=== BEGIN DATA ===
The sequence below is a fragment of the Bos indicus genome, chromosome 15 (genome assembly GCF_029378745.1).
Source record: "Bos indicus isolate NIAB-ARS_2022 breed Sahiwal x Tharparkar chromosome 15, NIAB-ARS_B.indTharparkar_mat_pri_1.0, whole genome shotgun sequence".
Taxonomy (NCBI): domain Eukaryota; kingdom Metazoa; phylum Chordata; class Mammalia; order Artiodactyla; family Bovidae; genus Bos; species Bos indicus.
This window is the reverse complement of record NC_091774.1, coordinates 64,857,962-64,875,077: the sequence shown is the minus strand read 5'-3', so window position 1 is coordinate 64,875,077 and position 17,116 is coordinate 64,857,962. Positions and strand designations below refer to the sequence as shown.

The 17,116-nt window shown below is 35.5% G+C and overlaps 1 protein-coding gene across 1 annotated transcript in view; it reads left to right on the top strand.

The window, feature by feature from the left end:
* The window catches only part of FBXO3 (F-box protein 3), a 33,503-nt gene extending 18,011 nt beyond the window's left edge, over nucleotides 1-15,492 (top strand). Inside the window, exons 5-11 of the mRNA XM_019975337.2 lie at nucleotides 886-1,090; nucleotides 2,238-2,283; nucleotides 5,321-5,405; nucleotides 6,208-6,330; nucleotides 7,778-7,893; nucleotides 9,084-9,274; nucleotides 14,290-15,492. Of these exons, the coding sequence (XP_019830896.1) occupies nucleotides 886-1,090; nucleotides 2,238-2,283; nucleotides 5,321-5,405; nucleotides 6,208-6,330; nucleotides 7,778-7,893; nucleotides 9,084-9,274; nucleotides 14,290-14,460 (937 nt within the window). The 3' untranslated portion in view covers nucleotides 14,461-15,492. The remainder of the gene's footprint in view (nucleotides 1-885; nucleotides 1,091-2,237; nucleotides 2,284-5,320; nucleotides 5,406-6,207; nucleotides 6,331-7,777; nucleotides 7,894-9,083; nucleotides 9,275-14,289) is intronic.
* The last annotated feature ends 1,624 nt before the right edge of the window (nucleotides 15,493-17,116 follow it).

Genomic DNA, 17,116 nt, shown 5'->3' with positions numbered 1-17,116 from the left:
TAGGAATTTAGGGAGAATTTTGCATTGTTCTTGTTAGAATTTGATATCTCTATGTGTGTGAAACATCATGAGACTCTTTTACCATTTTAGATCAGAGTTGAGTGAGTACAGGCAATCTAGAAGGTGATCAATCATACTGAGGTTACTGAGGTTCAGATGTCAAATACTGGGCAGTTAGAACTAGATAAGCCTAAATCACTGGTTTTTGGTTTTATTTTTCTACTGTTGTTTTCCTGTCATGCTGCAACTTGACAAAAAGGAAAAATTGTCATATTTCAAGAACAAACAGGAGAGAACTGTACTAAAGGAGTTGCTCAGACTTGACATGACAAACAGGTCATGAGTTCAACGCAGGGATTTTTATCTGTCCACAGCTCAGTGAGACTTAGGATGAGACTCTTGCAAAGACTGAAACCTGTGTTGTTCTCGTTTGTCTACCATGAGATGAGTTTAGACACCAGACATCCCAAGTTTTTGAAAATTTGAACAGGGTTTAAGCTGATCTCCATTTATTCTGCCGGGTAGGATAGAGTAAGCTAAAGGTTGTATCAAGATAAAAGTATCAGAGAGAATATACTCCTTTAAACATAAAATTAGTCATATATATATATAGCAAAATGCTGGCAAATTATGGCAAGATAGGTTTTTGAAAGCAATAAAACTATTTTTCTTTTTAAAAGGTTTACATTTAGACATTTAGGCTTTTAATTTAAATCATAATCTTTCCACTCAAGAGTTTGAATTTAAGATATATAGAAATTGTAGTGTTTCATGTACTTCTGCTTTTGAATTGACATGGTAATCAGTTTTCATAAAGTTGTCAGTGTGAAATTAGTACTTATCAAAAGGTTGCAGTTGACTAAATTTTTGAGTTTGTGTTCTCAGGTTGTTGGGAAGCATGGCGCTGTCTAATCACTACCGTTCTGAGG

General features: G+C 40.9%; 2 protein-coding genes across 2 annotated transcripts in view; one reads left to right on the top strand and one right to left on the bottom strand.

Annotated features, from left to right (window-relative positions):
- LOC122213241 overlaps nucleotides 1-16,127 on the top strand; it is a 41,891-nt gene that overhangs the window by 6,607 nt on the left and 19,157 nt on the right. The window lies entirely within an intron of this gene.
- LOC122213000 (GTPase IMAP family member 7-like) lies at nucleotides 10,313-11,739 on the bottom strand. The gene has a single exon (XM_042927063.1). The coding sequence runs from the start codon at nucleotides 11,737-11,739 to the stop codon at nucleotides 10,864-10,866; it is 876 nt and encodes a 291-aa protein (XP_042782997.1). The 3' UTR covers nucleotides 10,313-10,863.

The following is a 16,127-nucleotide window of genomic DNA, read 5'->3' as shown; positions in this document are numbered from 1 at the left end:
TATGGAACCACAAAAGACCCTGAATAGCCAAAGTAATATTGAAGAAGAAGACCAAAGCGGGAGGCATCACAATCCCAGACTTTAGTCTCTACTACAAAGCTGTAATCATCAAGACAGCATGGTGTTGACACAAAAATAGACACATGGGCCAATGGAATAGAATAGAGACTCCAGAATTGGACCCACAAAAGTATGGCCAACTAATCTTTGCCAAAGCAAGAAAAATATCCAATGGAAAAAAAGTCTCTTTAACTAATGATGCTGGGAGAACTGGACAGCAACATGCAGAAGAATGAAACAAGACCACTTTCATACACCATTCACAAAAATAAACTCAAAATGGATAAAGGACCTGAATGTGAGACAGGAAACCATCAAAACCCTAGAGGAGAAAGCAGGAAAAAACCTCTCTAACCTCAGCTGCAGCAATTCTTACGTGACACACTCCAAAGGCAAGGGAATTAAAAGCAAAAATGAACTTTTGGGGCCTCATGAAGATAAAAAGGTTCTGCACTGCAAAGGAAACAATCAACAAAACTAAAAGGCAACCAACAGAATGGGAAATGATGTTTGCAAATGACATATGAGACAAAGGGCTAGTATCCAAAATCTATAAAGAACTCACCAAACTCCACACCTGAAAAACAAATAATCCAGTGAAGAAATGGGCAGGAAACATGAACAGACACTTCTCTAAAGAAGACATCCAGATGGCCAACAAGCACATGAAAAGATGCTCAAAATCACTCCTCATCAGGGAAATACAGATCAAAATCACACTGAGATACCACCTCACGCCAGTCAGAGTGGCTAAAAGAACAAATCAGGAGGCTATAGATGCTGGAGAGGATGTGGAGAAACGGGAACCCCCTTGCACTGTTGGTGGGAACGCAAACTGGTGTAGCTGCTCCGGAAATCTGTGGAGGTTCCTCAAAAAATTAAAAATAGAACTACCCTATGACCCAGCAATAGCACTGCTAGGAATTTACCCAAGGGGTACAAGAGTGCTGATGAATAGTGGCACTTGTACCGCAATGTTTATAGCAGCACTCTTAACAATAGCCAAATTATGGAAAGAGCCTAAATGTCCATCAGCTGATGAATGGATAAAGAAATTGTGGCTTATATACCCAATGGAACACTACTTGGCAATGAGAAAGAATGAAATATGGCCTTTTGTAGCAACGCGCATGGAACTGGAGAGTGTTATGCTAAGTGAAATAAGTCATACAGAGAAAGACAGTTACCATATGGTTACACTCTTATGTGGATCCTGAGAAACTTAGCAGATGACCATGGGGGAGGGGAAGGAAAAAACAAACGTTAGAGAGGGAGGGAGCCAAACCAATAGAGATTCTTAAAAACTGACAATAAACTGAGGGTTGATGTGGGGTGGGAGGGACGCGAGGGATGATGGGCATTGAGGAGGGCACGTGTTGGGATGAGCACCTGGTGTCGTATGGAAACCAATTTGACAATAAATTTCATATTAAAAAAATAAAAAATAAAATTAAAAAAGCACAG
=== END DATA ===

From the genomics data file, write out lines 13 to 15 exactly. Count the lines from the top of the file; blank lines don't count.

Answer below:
- LOC122213241 overlaps nucleotides 1-16,127 on the top strand; it is a 41,891-nt gene that overhangs the window by 6,607 nt on the left and 19,157 nt on the right. The window lies entirely within an intron of this gene.
- LOC122213000 (GTPase IMAP family member 7-like) lies at nucleotides 10,313-11,739 on the bottom strand. The gene has a single exon (XM_042927063.1). The coding sequence runs from the start codon at nucleotides 11,737-11,739 to the stop codon at nucleotides 10,864-10,866; it is 876 nt and encodes a 291-aa protein (XP_042782997.1). The 3' UTR covers nucleotides 10,313-10,863.

The following is a 16,127-nucleotide window of genomic DNA, read 5'->3' as shown; positions in this document are numbered from 1 at the left end: